In the Media
Articles about the college from around the world.
Two Neuroscience Undergraduates Win ABRCMS AwardsNeuroscience undergraduate researchers Collin Warrick and Carlie Knox received awards for their posters at the Annual Biomedical Research Conference for Minority Students (ABRCMS) in the Neuroscience category.
PrIMe graduate student identifies gene essential for effective pain treatment in dogsTramadol is one of the most widely prescribed drugs for treatment of mild to moderate pain in dogs. However, there is growing evidence that this drug may not work well in some patients because of genetic differences. Dr. Tania E. Perez-Jimenez (DVM, MS), a graduate student in Dr. Michael Court’s Pharmacogenomics laboratory, has identified a gene that is essential for “turning on” the pain relieving effects of tramadol in dogs. The gene called CYP2D15 produces an enzyme that converts tramadol into M1. Tramadol by itself lacks any pain relieving effects and must first be converted into M1 in the liver before it can alleviate pain. A related gene in humans (CYP2D6) produces a similar enzyme that is essential for forming M1 from tramadol in people. However, tramadol is ineffective for treating pain in 5 to 10% of people because they have a mutation in CYP2D6 and do not produce sufficient amounts of M1. Consequently, the next step in the project is to determine whether there are mutations in the canine CYP2D15 gene that could also explain why some dogs do not achieve adequate pain relief from tramadol. Dr. Perez’s discoveries were recently reported in the journal Drug Metabolism and Disposition (PMID: 27758804), and were funded by a Morris Animal Foundation Training Fellowship and the William R. Jones Endowment at WSU. Read More
Thermotolerant vaccines: A game changer?
The Serengeti Health Initiative (SHI)—co-funded by Washington State University and Lincoln Park Zoo (Chicago)—has, since 2003, been controlling rabies through the implementation of annual mass dog rabies vaccination campaigns in remote villages in northern Tanzania.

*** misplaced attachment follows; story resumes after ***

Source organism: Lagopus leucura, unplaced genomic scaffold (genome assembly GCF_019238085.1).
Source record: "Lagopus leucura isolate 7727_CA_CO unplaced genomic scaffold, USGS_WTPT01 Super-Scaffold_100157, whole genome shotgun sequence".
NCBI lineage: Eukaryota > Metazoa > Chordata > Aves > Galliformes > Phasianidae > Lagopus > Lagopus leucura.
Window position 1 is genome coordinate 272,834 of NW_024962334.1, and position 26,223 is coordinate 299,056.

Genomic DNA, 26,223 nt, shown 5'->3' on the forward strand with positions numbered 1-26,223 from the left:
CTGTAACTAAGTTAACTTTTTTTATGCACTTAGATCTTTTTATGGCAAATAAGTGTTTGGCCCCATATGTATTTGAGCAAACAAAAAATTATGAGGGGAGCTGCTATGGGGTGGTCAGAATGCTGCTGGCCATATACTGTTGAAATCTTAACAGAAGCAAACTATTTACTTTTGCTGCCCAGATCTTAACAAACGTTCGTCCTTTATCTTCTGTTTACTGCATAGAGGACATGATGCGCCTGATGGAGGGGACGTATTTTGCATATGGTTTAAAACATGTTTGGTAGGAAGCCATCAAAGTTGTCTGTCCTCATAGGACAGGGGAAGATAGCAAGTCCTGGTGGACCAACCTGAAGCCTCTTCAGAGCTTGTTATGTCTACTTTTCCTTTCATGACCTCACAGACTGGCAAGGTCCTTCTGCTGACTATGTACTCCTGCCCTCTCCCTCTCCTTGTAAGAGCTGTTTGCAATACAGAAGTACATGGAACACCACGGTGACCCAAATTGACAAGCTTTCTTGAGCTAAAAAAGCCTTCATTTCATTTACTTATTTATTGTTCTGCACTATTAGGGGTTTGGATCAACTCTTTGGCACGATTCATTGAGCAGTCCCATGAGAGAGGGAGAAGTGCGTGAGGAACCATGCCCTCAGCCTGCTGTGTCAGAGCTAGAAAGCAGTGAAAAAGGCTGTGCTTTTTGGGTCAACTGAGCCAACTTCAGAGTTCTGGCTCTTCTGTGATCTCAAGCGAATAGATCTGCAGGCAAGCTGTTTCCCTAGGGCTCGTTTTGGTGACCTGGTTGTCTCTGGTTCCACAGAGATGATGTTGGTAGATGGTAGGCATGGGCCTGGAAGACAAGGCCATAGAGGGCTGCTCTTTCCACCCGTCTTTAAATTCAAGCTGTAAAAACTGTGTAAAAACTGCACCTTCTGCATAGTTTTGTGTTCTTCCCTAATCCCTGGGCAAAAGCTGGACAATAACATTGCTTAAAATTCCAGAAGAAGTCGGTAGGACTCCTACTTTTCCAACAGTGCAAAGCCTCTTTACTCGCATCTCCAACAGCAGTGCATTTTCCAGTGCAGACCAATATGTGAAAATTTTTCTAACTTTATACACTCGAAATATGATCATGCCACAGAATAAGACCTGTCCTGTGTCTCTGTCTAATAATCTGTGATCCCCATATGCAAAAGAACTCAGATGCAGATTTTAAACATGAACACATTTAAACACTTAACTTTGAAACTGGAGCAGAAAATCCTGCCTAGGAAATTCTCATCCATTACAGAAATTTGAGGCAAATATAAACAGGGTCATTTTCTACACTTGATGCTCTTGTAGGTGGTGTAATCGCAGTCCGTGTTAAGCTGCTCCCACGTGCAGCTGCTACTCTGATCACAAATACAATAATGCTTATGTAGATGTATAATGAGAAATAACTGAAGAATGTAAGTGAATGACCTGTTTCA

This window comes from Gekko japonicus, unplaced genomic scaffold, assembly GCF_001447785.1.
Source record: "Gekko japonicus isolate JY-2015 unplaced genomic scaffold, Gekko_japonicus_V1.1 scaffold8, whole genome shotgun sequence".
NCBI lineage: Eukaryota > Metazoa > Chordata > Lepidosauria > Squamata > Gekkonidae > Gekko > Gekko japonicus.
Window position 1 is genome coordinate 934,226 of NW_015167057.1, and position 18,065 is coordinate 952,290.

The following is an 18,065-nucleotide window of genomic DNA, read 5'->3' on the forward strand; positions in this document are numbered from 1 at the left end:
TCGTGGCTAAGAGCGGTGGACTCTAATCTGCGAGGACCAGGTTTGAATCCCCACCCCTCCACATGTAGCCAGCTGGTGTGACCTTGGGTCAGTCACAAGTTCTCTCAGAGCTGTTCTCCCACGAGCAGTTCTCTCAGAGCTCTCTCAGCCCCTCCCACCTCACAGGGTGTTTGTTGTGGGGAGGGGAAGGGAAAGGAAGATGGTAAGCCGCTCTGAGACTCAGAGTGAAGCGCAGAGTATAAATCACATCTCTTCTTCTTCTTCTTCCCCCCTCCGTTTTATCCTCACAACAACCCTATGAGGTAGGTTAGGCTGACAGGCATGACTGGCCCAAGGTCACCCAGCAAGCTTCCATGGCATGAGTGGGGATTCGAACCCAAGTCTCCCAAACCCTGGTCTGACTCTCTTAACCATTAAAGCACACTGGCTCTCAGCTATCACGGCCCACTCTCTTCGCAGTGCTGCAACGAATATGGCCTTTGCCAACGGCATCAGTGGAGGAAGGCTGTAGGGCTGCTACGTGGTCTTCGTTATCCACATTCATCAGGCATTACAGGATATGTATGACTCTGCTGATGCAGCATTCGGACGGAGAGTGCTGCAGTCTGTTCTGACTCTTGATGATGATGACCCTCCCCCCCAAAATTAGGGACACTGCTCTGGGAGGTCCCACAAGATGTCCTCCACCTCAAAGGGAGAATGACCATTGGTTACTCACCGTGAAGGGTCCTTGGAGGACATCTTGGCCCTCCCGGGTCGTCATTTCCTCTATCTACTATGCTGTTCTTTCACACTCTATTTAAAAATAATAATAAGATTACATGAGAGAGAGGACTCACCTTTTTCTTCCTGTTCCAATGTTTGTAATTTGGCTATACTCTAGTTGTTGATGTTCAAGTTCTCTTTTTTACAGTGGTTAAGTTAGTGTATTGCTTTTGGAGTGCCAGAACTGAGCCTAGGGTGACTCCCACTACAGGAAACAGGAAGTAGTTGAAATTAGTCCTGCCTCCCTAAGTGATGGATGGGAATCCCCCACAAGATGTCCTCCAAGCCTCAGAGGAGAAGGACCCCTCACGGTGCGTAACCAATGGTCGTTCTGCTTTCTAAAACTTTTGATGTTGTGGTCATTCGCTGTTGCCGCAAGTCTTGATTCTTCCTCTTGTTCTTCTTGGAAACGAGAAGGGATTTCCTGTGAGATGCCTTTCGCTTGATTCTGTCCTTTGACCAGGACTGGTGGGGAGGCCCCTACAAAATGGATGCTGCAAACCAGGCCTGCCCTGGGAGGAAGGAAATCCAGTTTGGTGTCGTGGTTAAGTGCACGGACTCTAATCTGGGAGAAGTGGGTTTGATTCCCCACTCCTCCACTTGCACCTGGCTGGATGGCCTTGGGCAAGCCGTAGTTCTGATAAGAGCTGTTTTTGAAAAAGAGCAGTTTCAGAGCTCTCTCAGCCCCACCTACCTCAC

25 undergraduates receive awards to conduct researchWSU disseminated undergraduate research awards to students across campus in support of their projects. SMB research labs were well represented, including:
- Grace Carrell, Microbiology major, Alan Goodman's lab
- Zachary Howard, Genetics and Cell Biology major, Alan Goodman's lab
- Estifanos Kassa, Microbiology major, Rey Carabeo's lab
- Marina Martin, Biochemistry major (pre-medicine), Alan Goodman's lab
- Elizabeth Rice-Reynolds, Genetics and Cell Biology major, Michael Griswold's lab
- Seth Schneider, Genetics and Cell Biology major (STARS Program), Anthony Nicola's lab (Department of Veterinary Microbiology and Pathology)
Research finds possible link between cattle, human diseaseWSU News Posts
25 undergraduates receive awards to conduct researchWSU News
Dr. Ilia Karatsoreos has received the Dean's Outstanding Junior Faculty Research AwardThe 2016 Dean's Outstanding Junior Faculty Research Award has been given to Dr. Ilia Karatsoreos for his research on circadian rhythms, sleep, and stress.
The 18th Annual College of Veterinary Medicine Student and Post-Doctoral Research SymposiumOctober 27, 2016
Winners who are part of the CRB:
1. Trainee Seth Schneider (CRB faculty member Anthony Nicola)
2. Dr. Ilia Karatsoreos
Category 2 poster awardees: DVM student, undergraduate, and intern projects
First: Seth Schneider, poster title “Re-purposing an anticancer drug to combat herpes simplex virus infection.” Advisor: Anthony Nicola, Department of Veterinary Microbiology and Pathology.
Faculty research award:
Congratulations to Dr. Ilia Karatsoreos, Assistant Professor in the Department of Integrative Physiology and Neuroscience, for being selected as this year’s recipient of the Dean’s Outstanding Junior Faculty Research Award. This award recognizes outstanding early career faculty who are already establishing themselves as innovators and leaders in their chosen fields. Dr. Karatsoreos was recognized for his pioneering work on circadian rhythms, sleep, and stress.